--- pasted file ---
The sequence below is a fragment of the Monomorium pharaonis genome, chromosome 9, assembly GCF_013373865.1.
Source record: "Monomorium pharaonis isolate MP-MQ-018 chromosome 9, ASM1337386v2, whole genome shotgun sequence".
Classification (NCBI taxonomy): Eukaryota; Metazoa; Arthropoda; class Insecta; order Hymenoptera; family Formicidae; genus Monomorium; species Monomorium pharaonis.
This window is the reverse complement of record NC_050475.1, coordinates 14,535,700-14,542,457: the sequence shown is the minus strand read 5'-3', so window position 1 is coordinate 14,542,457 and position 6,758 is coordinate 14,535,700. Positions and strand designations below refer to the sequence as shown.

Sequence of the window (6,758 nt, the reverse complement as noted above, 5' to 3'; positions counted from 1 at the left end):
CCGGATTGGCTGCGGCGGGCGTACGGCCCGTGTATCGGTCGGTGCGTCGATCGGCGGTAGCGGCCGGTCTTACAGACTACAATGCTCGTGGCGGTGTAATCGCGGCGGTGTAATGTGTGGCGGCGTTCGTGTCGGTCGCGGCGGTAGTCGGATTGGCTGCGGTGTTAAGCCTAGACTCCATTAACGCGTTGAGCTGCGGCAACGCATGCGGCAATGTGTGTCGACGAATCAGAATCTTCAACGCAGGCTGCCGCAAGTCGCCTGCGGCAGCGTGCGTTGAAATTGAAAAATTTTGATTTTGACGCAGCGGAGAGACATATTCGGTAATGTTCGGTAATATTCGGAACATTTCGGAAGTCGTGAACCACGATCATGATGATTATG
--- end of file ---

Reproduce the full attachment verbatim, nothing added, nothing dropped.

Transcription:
The sequence below is a fragment of the Monomorium pharaonis genome, chromosome 9, assembly GCF_013373865.1.
Source record: "Monomorium pharaonis isolate MP-MQ-018 chromosome 9, ASM1337386v2, whole genome shotgun sequence".
Classification (NCBI taxonomy): Eukaryota; Metazoa; Arthropoda; class Insecta; order Hymenoptera; family Formicidae; genus Monomorium; species Monomorium pharaonis.
This window is the reverse complement of record NC_050475.1, coordinates 14,535,700-14,542,457: the sequence shown is the minus strand read 5'-3', so window position 1 is coordinate 14,542,457 and position 6,758 is coordinate 14,535,700. Positions and strand designations below refer to the sequence as shown.

Sequence of the window (6,758 nt, the reverse complement as noted above, 5' to 3'; positions counted from 1 at the left end):
CCGGATTGGCTGCGGCGGGCGTACGGCCCGTGTATCGGTCGGTGCGTCGATCGGCGGTAGCGGCCGGTCTTACAGACTACAATGCTCGTGGCGGTGTAATCGCGGCGGTGTAATGTGTGGCGGCGTTCGTGTCGGTCGCGGCGGTAGTCGGATTGGCTGCGGTGTTAAGCCTAGACTCCATTAACGCGTTGAGCTGCGGCAACGCATGCGGCAATGTGTGTCGACGAATCAGAATCTTCAACGCAGGCTGCCGCAAGTCGCCTGCGGCAGCGTGCGTTGAAATTGAAAAATTTTGATTTTGACGCAGCGGAGAGACATATTCGGTAATGTTCGGTAATATTCGGAACATTTCGGAAGTCGTGAACCACGATCATGATGATTATG